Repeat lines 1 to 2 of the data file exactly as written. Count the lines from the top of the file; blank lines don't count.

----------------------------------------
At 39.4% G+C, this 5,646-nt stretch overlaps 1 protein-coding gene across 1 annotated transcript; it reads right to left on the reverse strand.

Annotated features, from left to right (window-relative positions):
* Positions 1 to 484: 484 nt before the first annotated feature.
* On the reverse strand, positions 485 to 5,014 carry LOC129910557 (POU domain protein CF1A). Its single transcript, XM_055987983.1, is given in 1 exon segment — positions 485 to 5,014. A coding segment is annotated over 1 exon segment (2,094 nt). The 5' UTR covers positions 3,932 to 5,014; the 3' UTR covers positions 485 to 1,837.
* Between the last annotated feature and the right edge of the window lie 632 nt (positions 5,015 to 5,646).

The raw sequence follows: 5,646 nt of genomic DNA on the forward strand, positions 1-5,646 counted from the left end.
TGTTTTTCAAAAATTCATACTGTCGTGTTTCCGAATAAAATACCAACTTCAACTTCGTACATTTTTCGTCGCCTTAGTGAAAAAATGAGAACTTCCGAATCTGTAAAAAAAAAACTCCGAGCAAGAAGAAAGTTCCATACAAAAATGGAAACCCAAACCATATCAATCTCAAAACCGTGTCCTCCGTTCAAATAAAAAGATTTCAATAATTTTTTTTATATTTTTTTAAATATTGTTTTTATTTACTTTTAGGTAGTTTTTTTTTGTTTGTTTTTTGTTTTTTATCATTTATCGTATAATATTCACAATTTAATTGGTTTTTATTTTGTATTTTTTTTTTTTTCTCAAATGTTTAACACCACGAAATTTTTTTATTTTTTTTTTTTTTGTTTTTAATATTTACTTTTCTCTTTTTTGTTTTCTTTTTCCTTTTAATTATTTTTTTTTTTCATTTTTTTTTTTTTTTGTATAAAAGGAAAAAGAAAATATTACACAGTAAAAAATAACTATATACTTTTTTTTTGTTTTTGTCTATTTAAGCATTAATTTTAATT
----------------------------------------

At 39.4% G+C, this 5,646-nt stretch overlaps 1 protein-coding gene across 1 annotated transcript; it reads right to left on the reverse strand.

Annotated features, from left to right (window-relative positions):